Ephrins as negative regulators of adult neurogenesis in diverse regions of the central nervous system.
ABSTRACT: In the central nervous system (CNS) of adult mammals, neurogenesis occurs in only two restricted areas, the subgranular zone (SGZ) of the hippocampus and the subventricular zone (SVZ). Isolation of multipotent progenitor cells from other CNS regions suggests that their neurogenic potential is dictated by local environmental cues. Here, we report that astrocytes in areas outside of the SGZ and SVZ of adult mice express high levels of ephrin-A2 and -A3, which present an inhibitory niche, negatively regulating neural progenitor cell growth. Adult mice lacking both ephrin-A2 and -A3 display active ongoing neurogenesis throughout the CNS. These findings suggest that neural cell replacement therapies for neurodegeneration or injury in the adult CNS may be achieved by manipulating ephrin signaling pathways.
Project description:The central nervous system (CNS) of adult mammals regenerates poorly; in vivo, neurogenesis occurs only in two restricted areas, the hippocampal subgranular zone (SGZ) and the subventricular zone (SVZ). Neurogenic potential depends on both the intrinsic properties of neural progenitors and the environment, or niche, in which progenitor cells reside. Isolation of multipotent progenitor cells from broad CNS regions suggests that the neurogenic potential of the adult CNS is dictated by local environmental cues. Here, we report that astrocytes in the neurogenic brain regions, the SGZ and SVZ, of adult mice release molecular signals, such as sonic hedgehog (Shh), that stimulate adult neural progenitors to reenter the cell cycle and generate new neurons in vitro and in vivo. Transplantation of SGZ astrocytes or application of Shh caused de novo neurogenesis from the non-neurogenic neocortex of adult mice. These findings identify a molecular target that can activate the dormant neurogenic potential from nonconventional neurogenic regions of the adult CNS and suggest a novel mechanism of neural replacement therapy for treating neurodegenerative disease and injury without transplanting exogenous cells.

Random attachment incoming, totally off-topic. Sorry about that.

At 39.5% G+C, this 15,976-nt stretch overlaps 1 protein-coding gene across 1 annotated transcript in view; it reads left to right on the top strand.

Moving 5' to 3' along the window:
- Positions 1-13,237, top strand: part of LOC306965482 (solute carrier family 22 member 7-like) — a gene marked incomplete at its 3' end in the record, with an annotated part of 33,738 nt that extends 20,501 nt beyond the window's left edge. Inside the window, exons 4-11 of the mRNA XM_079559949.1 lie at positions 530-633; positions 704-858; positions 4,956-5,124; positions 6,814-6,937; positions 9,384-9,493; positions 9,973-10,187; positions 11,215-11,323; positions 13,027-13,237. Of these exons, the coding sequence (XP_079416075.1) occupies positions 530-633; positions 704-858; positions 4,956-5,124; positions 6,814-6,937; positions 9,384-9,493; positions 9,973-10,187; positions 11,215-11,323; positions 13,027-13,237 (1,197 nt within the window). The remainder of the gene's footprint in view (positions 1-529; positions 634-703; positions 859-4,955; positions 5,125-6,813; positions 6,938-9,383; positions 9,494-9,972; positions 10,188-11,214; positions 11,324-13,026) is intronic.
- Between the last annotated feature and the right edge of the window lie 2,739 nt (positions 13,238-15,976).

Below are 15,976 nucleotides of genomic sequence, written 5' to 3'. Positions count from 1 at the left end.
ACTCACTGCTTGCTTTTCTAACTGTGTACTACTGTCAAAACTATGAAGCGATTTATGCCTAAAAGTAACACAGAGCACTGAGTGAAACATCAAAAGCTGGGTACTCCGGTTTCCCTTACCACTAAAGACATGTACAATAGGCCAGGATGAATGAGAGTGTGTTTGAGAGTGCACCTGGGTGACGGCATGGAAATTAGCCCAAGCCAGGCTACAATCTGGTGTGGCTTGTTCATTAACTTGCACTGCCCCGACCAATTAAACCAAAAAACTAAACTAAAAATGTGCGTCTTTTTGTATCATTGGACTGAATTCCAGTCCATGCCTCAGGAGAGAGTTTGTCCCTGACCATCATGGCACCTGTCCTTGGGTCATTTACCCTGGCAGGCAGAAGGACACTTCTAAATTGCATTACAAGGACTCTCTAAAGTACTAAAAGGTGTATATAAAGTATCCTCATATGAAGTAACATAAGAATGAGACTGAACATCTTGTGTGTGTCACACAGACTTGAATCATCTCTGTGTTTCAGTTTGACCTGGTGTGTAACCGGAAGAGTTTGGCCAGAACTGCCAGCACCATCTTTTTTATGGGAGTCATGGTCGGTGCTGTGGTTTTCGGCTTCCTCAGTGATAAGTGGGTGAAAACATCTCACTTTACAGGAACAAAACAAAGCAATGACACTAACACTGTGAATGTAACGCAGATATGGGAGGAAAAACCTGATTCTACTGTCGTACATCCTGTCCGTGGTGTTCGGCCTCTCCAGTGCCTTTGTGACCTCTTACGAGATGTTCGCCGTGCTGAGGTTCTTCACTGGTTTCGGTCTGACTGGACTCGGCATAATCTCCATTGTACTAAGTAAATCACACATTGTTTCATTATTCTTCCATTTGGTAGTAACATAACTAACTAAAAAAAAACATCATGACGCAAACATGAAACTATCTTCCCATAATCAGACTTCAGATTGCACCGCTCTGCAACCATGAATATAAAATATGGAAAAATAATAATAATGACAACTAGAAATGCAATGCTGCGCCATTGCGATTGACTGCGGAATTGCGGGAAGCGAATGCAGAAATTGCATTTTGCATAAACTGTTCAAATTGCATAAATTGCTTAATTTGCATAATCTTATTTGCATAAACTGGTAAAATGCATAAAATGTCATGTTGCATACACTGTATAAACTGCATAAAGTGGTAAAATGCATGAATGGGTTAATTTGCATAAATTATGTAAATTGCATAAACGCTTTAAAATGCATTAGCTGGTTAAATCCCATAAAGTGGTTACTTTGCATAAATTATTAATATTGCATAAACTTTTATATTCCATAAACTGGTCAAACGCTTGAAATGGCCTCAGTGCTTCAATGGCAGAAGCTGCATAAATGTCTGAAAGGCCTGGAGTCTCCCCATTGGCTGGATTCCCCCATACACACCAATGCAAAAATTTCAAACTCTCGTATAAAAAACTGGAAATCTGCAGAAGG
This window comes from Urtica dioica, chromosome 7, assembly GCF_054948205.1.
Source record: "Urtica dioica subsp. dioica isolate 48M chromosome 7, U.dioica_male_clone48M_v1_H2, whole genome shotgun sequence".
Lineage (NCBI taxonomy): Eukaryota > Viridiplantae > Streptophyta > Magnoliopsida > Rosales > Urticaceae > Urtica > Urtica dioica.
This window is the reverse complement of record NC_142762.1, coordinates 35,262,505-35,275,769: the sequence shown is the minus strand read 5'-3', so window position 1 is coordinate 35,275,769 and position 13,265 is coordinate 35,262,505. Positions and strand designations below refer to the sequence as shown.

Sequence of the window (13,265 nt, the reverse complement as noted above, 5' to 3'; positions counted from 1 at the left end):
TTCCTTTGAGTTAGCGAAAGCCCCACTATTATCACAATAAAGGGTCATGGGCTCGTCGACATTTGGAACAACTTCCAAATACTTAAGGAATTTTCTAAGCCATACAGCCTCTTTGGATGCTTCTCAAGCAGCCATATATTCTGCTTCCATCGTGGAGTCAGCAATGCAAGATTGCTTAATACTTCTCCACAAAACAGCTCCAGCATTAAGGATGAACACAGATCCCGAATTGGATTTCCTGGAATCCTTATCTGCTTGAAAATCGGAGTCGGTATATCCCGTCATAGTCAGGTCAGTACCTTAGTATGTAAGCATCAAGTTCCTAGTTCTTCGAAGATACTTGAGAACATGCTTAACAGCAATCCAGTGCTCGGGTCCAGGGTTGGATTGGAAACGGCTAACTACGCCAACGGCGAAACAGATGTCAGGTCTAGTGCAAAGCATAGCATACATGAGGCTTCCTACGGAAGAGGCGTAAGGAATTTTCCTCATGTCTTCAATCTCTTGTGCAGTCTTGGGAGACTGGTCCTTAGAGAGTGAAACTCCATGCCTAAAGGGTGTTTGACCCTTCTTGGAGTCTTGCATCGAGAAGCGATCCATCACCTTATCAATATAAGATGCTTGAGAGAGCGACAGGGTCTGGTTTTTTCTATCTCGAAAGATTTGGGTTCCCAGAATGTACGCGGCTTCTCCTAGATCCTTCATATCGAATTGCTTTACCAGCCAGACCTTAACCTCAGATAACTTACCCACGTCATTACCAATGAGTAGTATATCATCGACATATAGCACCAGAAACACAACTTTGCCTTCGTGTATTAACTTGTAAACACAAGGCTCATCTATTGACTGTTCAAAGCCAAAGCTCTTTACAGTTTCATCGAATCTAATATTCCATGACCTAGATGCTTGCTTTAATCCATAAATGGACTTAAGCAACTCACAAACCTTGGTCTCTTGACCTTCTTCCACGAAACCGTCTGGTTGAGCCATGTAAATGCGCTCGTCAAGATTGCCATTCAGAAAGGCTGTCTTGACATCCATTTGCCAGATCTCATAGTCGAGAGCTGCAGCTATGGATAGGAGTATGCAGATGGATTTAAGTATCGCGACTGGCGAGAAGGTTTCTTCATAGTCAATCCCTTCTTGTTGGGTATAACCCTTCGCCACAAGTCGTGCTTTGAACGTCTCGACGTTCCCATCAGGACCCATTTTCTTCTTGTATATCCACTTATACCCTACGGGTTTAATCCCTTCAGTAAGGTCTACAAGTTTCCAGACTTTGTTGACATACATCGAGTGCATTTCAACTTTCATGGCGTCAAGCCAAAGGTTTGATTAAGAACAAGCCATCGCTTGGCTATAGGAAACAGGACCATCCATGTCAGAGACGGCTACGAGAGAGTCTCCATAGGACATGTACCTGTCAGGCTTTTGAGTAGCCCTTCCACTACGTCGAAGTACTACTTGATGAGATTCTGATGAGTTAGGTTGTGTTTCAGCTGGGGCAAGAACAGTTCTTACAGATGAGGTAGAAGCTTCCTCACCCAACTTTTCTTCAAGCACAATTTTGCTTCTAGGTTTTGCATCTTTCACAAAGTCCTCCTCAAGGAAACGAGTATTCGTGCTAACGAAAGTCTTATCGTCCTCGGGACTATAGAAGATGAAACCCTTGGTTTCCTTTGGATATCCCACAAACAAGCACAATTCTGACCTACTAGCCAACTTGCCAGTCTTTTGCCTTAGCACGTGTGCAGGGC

Project description:AIM:cAMP signal transduction cascade activation is important in regulating neurogenesis in adult rodents by increasing the proliferation of newborn cells. Although the ventricular-subventricular zone (V-SVZ) and subgranular zone (SGZ) both contain large populations of neural stem/precursor cells; it remains unclear whether an alternative target of cAMP, the exchange protein directly activated by cAMP (Epac2), is involved in adult neurogenesis in the V-SVZ and SGZ. Here, we investigated the cell-specific expression of Epac2 protein in the V-SVZ and SGZ of the adult mouse brain. METHODS:Immunohistochemical analyses were performed using antibodies against Epac2, glial fibrillary acidic protein (GFAP), doublecortin (DCX), and beta-catenin, to examine the co-localization of Epac2 protein and neural stem/precursor cells in the V-SVZ and SGZ in three 8-week-old male mice. RESULTS:In the V-SVZ of the lateral ventricle, most GFAP-positive adult neural stem cells (NSC, defined as type B cells) and 75% of DCX-positive migrating neuroblasts (type A cells) expressed Epac2 proteins. Ninety-three percent of beta-catenin-positive ependymal cells (type E cells), which are in direct contact with NSCs and the ventricles, also expressed Epac2 protein. Similarly, in the SGZ of the hippocampus, Epac2-immunopositive signals were shown by 83% of GFAP-positive radial-glia-like NSCs (type 1 cells), 86% of DCX-positive transiently amplifying cells (type 2 and type 3 cells), and 71% of DCX-positive immature neurons. The present data suggest that a PKA-independent cAMP signaling pathway via Epac2 may be party to adult neurogenesis in the V-SVZ and the SGZ.